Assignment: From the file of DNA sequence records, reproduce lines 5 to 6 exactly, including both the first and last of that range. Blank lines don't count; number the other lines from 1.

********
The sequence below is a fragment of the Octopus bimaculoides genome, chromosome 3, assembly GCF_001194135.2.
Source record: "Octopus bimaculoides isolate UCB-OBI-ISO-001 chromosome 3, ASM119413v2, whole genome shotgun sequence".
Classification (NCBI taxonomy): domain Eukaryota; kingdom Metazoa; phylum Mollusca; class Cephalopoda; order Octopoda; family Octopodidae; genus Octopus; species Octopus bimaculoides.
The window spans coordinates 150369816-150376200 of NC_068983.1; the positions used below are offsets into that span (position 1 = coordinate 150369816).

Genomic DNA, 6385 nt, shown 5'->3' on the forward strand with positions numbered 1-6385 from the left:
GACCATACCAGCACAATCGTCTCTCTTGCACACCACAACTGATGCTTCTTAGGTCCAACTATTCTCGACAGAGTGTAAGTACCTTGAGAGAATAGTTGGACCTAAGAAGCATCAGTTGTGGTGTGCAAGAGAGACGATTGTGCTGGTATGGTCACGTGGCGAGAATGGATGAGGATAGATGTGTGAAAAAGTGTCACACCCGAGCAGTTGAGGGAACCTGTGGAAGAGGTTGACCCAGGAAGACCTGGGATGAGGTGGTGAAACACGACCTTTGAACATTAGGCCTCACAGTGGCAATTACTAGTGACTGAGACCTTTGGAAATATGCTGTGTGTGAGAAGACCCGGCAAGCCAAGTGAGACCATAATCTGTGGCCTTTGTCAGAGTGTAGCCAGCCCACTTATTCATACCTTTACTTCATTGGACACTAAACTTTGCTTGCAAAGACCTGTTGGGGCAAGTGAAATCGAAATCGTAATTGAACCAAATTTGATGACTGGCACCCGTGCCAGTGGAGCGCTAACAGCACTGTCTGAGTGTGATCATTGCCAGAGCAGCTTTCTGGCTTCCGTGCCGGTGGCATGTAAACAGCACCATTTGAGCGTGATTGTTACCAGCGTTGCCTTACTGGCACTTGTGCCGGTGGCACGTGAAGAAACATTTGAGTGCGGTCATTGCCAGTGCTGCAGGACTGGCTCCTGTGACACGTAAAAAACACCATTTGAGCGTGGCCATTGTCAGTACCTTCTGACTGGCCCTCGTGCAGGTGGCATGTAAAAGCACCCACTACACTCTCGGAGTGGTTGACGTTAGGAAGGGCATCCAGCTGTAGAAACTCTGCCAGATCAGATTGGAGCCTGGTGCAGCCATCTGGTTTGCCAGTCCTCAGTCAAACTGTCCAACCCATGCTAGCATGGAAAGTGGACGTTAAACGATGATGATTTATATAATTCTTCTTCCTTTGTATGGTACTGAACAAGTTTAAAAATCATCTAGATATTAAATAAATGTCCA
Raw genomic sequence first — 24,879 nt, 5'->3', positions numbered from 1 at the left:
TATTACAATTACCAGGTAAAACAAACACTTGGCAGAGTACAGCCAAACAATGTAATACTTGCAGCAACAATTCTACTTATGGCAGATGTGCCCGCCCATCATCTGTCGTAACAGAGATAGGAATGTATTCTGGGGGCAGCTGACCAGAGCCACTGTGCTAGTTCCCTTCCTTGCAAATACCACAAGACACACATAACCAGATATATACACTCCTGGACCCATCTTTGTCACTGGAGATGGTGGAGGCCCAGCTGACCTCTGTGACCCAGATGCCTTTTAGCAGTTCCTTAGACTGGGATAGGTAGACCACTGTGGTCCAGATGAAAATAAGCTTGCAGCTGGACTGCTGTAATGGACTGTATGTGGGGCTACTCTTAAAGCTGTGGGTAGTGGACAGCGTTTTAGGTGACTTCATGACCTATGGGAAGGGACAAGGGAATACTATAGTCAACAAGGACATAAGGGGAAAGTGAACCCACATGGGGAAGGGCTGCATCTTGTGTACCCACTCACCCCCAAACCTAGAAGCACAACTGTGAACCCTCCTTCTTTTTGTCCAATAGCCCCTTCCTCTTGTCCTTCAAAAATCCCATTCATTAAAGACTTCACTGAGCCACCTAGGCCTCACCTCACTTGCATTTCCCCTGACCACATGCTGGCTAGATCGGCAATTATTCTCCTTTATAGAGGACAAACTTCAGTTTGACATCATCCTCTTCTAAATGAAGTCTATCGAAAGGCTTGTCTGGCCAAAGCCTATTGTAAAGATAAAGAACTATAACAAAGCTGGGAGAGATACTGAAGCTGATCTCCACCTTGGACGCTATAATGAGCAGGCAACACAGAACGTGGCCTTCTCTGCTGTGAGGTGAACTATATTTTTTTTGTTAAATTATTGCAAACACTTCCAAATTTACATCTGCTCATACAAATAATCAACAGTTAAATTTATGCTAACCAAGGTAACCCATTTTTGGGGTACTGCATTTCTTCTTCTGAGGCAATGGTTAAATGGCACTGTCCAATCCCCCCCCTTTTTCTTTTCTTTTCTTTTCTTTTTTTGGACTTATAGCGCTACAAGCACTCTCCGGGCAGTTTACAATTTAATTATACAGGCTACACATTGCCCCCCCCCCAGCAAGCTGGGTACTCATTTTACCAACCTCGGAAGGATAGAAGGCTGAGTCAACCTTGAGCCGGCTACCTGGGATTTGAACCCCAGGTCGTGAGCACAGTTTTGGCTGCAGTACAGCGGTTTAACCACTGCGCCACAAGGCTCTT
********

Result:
Genomic DNA, 6385 nt, shown 5'->3' on the forward strand with positions numbered 1-6385 from the left:
GACCATACCAGCACAATCGTCTCTCTTGCACACCACAACTGATGCTTCTTAGGTCCAACTATTCTCGACAGAGTGTAAGTACCTTGAGAGAATAGTTGGACCTAAGAAGCATCAGTTGTGGTGTGCAAGAGAGACGATTGTGCTGGTATGGTCACGTGGCGAGAATGGATGAGGATAGATGTGTGAAAAAGTGTCACACCCGAGCAGTTGAGGGAACCTGTGGAAGAGGTTGACCCAGGAAGACCTGGGATGAGGTGGTGAAACACGACCTTTGAACATTAGGCCTCACAGTGGCAATTACTAGTGACTGAGACCTTTGGAAATATGCTGTGTGTGAGAAGACCCGGCAAGCCAAGTGAGACCATAATCTGTGGCCTTTGTCAGAGTGTAGCCAGCCCACTTATTCATACCTTTACTTCATTGGACACTAAACTTTGCTTGCAAAGACCTGTTGGGGCAAGTGAAATCGAAATCGTAATTGAACCAAATTTGATGACTGGCACCCGTGCCAGTGGAGCGCTAACAGCACTGTCTGAGTGTGATCATTGCCAGAGCAGCTTTCTGGCTTCCGTGCCGGTGGCATGTAAACAGCACCATTTGAGCGTGATTGTTACCAGCGTTGCCTTACTGGCACTTGTGCCGGTGGCACGTGAAGAAACATTTGAGTGCGGTCATTGCCAGTGCTGCAGGACTGGCTCCTGTGACACGTAAAAAACACCATTTGAGCGTGGCCATTGTCAGTACCTTCTGACTGGCCCTCGTGCAGGTGGCATGTAAAAGCACCCACTACACTCTCGGAGTGGTTGACGTTAGGAAGGGCATCCAGCTGTAGAAACTCTGCCAGATCAGATTGGAGCCTGGTGCAGCCATCTGGTTTGCCAGTCCTCAGTCAAACTGTCCAACCCATGCTAGCATGGAAAGTGGACGTTAAACGATGATGATTTATATAATTCTTCTTCCTTTGTATGGTACTGAACAAGTTTAAAAATCATCTAGATATTAAATAAATGTCCA